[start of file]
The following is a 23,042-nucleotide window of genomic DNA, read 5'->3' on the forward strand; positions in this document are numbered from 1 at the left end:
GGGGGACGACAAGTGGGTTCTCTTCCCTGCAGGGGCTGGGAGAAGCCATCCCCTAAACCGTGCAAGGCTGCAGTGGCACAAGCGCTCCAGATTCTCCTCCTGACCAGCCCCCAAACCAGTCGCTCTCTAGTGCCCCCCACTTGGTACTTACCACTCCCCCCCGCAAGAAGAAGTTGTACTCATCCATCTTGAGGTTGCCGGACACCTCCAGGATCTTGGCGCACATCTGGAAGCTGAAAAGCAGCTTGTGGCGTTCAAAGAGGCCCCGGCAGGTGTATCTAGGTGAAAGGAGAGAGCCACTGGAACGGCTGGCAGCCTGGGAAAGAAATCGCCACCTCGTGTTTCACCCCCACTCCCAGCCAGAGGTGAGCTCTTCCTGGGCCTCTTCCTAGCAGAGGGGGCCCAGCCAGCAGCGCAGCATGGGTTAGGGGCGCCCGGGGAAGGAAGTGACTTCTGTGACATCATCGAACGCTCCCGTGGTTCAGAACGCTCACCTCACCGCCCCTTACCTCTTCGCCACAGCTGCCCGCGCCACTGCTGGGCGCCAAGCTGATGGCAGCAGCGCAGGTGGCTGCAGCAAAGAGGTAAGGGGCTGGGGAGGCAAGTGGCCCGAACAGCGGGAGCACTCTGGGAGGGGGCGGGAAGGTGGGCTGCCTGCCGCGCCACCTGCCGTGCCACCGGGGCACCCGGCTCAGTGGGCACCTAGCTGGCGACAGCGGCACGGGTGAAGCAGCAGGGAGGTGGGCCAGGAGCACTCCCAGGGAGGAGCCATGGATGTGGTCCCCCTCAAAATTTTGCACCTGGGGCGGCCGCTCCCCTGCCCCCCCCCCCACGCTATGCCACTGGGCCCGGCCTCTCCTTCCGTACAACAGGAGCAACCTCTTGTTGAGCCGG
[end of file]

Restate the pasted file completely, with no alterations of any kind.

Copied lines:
The following is a 23,042-nucleotide window of genomic DNA, read 5'->3' on the forward strand; positions in this document are numbered from 1 at the left end:
GGGGGACGACAAGTGGGTTCTCTTCCCTGCAGGGGCTGGGAGAAGCCATCCCCTAAACCGTGCAAGGCTGCAGTGGCACAAGCGCTCCAGATTCTCCTCCTGACCAGCCCCCAAACCAGTCGCTCTCTAGTGCCCCCCACTTGGTACTTACCACTCCCCCCCGCAAGAAGAAGTTGTACTCATCCATCTTGAGGTTGCCGGACACCTCCAGGATCTTGGCGCACATCTGGAAGCTGAAAAGCAGCTTGTGGCGTTCAAAGAGGCCCCGGCAGGTGTATCTAGGTGAAAGGAGAGAGCCACTGGAACGGCTGGCAGCCTGGGAAAGAAATCGCCACCTCGTGTTTCACCCCCACTCCCAGCCAGAGGTGAGCTCTTCCTGGGCCTCTTCCTAGCAGAGGGGGCCCAGCCAGCAGCGCAGCATGGGTTAGGGGCGCCCGGGGAAGGAAGTGACTTCTGTGACATCATCGAACGCTCCCGTGGTTCAGAACGCTCACCTCACCGCCCCTTACCTCTTCGCCACAGCTGCCCGCGCCACTGCTGGGCGCCAAGCTGATGGCAGCAGCGCAGGTGGCTGCAGCAAAGAGGTAAGGGGCTGGGGAGGCAAGTGGCCCGAACAGCGGGAGCACTCTGGGAGGGGGCGGGAAGGTGGGCTGCCTGCCGCGCCACCTGCCGTGCCACCGGGGCACCCGGCTCAGTGGGCACCTAGCTGGCGACAGCGGCACGGGTGAAGCAGCAGGGAGGTGGGCCAGGAGCACTCCCAGGGAGGAGCCATGGATGTGGTCCCCCTCAAAATTTTGCACCTGGGGCGGCCGCTCCCCTGCCCCCCCCCCCACGCTATGCCACTGGGCCCGGCCTCTCCTTCCGTACAACAGGAGCAACCTCTTGTTGAGCCGG